Voice from the Commonwealth Commentary, World Views and Occasional Rants from a small 'l' libertarian in Massachussetts
"If ye love wealth greater than liberty, the tranquility of servitude better than the animating contest for freedom, go home and leave us in peace. We seek not your council nor your arms. Crouch down and lick the hand that feeds you, and may posterity forget that ye were our countrymen." - Samuel Adams
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Light posting today. Go read this. A look at the origins of Iran's reformist movement.
The confrontation between the reform movement and the conservative establishment that has dominated Iranian politics over the past six years is regarded by many political analysts as having reached a watershed. The refusal of hard-line clerics who control the commanding heights of government to allow further reforms, coupled with President Mohammed Khatami's reluctance to confront the clerical establishment, has led some to predict the rise of a "third force" in Iranian politics - the disaffected public, particularly the youth - and the eventual demise of the regime.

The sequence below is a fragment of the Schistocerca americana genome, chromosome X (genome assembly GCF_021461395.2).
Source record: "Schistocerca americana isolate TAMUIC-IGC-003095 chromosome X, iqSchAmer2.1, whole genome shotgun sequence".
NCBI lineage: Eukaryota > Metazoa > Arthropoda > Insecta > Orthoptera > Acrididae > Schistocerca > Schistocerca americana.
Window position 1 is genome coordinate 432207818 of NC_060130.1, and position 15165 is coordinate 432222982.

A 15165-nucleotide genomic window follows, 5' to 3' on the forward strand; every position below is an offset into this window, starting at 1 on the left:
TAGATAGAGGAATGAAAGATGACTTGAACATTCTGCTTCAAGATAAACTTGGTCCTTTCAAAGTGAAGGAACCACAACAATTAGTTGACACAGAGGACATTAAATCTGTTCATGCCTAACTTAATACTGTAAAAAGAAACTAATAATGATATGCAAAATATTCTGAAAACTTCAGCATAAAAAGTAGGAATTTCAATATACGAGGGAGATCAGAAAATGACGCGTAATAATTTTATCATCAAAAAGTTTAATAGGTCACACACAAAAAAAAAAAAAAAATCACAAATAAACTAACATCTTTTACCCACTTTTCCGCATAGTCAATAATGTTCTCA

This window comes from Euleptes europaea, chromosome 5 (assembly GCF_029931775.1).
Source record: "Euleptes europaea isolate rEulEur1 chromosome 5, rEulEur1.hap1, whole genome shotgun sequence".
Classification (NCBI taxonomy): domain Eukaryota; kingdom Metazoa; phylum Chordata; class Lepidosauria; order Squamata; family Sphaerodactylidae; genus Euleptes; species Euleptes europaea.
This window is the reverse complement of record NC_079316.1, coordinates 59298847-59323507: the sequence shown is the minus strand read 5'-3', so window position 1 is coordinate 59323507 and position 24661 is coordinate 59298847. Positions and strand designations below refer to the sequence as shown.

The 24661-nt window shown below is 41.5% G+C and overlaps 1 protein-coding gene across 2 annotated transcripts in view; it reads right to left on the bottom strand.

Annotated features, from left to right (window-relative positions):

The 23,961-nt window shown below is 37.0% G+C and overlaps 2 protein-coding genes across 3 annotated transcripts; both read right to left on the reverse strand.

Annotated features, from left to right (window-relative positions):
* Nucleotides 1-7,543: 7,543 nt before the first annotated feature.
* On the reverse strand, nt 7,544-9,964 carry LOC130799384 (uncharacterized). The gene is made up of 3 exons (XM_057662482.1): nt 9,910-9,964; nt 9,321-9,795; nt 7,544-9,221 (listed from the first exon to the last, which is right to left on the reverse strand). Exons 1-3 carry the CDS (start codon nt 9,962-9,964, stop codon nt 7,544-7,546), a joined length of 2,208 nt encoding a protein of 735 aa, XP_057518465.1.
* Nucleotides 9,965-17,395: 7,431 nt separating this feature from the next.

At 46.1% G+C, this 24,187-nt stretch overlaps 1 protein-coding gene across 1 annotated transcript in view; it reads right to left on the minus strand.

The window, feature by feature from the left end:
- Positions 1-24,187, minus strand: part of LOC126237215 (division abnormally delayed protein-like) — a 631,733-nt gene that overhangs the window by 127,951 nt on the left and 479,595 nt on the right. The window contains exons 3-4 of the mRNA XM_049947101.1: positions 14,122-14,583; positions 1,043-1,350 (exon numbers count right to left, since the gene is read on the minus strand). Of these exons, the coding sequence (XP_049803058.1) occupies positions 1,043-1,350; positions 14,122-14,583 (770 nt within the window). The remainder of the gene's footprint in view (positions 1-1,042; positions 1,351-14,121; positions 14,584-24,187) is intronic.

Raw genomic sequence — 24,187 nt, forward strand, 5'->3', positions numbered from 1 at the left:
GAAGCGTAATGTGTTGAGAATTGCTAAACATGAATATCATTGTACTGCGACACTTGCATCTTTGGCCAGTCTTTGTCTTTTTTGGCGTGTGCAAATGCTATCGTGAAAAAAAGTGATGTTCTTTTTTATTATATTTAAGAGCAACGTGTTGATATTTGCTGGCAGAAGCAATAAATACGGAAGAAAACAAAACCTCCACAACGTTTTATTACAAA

One problem with this type of analysis is that it ignores the essentially elitist nature of the reform movement and exaggerates grassroots pressures for reforms. This so-called "third force" is too amorphous and fractured to buttress even the broadest reform coalition.
The reform movement in Iran is less an outgrowth of popular disenchantment than a reconfiguration of factional politics in the Islamic Republic. While most informed observers are well aware that the most prominent leaders of reform in Iran are products of the Islamic system, it is generally overlooked that most hail from its most sensitive and secret branches - the security and intelligence community. This reformist elite has forged its overall strategy outside the realm of public scrutiny and is not directly influenced by the disenchanted masses.
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